By Jon Dougherty
If the contents of an email sent to staffers by then-FBI Director James Comey regarding the infamous “Steele dossier” is accurate, then U.S. Attorney John Durham, whom Attorney General William Barr has assigned to look into the origins of the Obama-era “Spygate” scandal, may soon be able to indict a former CIA director.
That would be none other than former CIA Director John Brennan. The crime: Lying to Congress, something the deep state vociferous #NeverTrumper has done in the past.
During an interview Monday with Maria Bartiromo on Fox Business Network, legal analyst Andrew Napolitano said that based on statements from former GOP Rep. Trey Gowdy (R-S.C.) on Sunday, it appears as though Brennan perjured himself (again) during recent congressional testimony.
As The National Sentinel reported last week, Brennan, long believed to be one of the masterminds of both scandals, once again began to deny that he had anything at all to do with inserting the infamous “Steele dossier” into an intelligence brief that Comey gave to then-President-elect Donald Trump in January 2017.
Brennan said so in April and again this week, according to Fox News national security correspondent Catherine Herridge; Brennan says that it was Comey’s idea to put the dossier in the intel brief.
Speaking on MSNBC, the former CIA director said he would gladly testify in Congress about what he did and asserted that it was the FBI, not the CIA, who pushed for the Steele dossier to be included in an intelligence report given to President-elect Trump.
Gowdy, a former federal prosecutor, told Fox News’ Martha McCallum that “sometimes in the courtroom when two people are blaming each other, they’re both right.” However, he noted, the truth of the matter would be pretty easy to sort out; the U.S. attorney and corruption specialist Barr appointed to look into all of this — Durham of Connecticut — could do so with little effort, Gowdy noted.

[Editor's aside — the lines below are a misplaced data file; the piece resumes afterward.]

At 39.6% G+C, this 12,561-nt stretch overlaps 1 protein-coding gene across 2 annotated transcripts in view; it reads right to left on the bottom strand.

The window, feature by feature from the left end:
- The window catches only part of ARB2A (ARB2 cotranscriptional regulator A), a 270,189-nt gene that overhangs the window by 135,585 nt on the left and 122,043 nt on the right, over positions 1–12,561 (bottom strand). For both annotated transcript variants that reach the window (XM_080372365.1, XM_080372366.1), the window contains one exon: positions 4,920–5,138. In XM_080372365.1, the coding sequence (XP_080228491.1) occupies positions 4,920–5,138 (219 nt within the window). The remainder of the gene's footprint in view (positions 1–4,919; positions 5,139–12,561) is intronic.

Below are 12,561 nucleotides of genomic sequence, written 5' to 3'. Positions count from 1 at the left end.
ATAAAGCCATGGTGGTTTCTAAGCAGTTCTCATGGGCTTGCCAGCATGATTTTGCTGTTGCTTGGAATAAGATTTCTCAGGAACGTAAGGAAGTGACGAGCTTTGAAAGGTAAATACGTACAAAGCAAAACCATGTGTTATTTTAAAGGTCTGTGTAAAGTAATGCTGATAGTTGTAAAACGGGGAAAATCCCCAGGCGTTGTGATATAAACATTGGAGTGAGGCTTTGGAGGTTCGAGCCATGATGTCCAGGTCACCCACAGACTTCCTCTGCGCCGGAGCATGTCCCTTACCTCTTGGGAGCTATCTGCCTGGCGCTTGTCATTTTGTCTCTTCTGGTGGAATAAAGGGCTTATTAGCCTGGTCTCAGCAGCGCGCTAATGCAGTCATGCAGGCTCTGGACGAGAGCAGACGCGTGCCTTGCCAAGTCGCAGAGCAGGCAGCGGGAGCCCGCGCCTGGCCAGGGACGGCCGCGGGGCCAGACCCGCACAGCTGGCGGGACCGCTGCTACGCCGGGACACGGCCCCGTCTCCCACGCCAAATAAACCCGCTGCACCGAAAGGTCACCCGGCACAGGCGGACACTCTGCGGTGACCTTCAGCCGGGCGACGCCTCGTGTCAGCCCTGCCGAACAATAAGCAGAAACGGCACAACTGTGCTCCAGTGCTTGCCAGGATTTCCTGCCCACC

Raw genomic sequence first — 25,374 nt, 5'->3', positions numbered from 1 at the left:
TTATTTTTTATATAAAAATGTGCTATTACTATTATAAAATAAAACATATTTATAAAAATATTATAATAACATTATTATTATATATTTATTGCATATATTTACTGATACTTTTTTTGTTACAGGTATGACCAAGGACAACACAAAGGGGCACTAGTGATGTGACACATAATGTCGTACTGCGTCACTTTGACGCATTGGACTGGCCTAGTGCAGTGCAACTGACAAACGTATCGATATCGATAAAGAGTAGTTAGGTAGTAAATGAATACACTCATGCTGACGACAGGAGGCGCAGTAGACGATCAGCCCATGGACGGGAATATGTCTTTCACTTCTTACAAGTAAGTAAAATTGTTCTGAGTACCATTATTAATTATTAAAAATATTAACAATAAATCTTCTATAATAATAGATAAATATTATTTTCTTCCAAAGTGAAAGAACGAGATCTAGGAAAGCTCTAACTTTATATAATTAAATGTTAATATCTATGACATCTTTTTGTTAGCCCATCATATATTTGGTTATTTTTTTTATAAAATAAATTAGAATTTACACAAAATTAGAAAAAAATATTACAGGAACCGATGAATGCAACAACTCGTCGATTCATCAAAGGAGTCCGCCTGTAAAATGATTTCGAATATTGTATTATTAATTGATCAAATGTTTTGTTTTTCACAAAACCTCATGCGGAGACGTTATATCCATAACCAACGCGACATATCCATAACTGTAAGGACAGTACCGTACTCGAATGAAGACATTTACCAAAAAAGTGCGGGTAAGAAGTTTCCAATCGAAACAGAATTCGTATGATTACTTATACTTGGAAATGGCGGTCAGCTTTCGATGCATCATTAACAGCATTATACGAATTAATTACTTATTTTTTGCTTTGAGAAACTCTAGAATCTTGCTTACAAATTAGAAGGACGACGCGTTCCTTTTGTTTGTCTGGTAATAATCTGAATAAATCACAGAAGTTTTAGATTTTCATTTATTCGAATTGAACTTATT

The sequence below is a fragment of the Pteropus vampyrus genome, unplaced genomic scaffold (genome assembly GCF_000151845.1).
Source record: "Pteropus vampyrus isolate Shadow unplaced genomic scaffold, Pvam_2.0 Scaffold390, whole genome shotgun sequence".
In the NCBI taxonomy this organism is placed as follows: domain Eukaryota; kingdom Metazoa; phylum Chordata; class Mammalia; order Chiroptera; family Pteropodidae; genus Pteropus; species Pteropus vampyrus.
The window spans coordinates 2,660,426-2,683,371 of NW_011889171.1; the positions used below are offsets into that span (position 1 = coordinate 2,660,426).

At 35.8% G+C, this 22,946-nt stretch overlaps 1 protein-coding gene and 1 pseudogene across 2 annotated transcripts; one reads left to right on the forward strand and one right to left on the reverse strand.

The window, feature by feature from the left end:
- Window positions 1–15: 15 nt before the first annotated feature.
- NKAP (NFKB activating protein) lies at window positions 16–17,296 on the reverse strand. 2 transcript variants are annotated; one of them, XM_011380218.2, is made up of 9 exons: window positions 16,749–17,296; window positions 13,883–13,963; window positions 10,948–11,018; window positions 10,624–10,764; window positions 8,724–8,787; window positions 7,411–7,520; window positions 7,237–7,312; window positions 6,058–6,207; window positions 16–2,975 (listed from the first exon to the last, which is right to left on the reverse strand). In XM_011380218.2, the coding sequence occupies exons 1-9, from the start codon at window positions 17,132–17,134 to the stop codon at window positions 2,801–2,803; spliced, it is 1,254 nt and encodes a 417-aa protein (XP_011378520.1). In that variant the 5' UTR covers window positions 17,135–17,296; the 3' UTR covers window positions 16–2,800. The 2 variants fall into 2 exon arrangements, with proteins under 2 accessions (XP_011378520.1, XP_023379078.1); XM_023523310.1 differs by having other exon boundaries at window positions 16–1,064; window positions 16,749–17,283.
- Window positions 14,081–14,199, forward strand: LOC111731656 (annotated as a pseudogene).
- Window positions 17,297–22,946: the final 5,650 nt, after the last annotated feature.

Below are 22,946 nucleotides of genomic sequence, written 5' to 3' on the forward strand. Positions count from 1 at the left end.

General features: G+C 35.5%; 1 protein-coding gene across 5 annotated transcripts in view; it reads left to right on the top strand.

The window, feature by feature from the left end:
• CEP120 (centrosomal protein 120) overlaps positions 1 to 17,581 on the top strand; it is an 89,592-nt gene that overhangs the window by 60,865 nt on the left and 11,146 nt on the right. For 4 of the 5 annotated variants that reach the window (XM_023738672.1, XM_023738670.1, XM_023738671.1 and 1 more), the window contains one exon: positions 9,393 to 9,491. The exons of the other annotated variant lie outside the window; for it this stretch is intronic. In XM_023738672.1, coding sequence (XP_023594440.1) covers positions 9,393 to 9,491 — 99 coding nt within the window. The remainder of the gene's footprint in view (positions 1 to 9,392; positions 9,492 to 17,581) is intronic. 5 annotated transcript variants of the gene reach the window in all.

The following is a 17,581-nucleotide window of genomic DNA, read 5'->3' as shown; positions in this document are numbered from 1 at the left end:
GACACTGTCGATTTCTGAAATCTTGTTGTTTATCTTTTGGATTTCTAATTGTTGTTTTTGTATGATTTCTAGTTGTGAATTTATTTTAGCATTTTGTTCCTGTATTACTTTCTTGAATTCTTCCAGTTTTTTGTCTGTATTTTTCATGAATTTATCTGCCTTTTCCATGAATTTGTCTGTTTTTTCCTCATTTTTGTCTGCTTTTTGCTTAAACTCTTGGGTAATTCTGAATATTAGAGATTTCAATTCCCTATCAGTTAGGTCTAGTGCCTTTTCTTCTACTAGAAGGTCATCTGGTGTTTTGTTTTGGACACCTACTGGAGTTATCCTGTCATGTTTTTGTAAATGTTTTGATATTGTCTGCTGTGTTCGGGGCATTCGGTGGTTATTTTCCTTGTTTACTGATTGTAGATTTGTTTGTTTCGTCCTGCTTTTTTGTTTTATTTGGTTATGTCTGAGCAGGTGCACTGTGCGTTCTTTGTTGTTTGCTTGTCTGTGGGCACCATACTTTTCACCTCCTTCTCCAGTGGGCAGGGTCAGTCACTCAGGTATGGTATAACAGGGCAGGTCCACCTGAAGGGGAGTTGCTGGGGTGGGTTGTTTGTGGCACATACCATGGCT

“What I’m telling Mr. Durham or whoever is going to look into this is, I think you’ll see late in (December) 2016, well after it had been used, it was still unverified and the people responsible for it were referring to it as unverified and one or the other demanded that it be included in the intelligence assessment which then prompted the discussion you and I are having now,” Gowdy said.
On Sunday, Gowdy — who has seen the email Comey reportedly sent to top FBI officials — told Bartiromo that the email from Comey states that Brennan demanded that the “crown material,” meaning the Steele dossier, be included in a pre-inaugural intelligence brief given to then-President-elect Donald Trump, despite the fact that everyone knew it was nothing more than worthless political opposition research and was not corroborated.
Thus, Gowdy said, it appears the truth is on Comey’s side, not the side of Brennan, which is different than what the former CIA director told Congress. And that means potential legal trouble for Brennan, according to Napolitano.
“It depends on how aggressive U.S. Attorney John Durham in Connecticut…how deep he wants to go,” Napolitano said.
“Is he just going to write a report of who he thinks behaved improperly and violated the law, or is he going to use subpoena power and search warrants and grand juries and actually indict people?” he continued.
“If he’s gonna do the former, we’re just going to go back to square one and we will have all this bad stuff about people, but nobody will be prosecuted. If he’s going to do the latter, that’s what prosecutors do.
“They don’t do investigations to deliver reports, they do investigations to deliver indictments,” Napolitano said.
“If the email is correct, it directly contradicts what Brennan said under oath,” he added, “which is another thing for the folks in Connecticut to examine. Whether or not the former director of the CIA perjured himself in order to make himself look good.”
For his part, Gowdy said last week that Comey has “a better argument than Brennan.”
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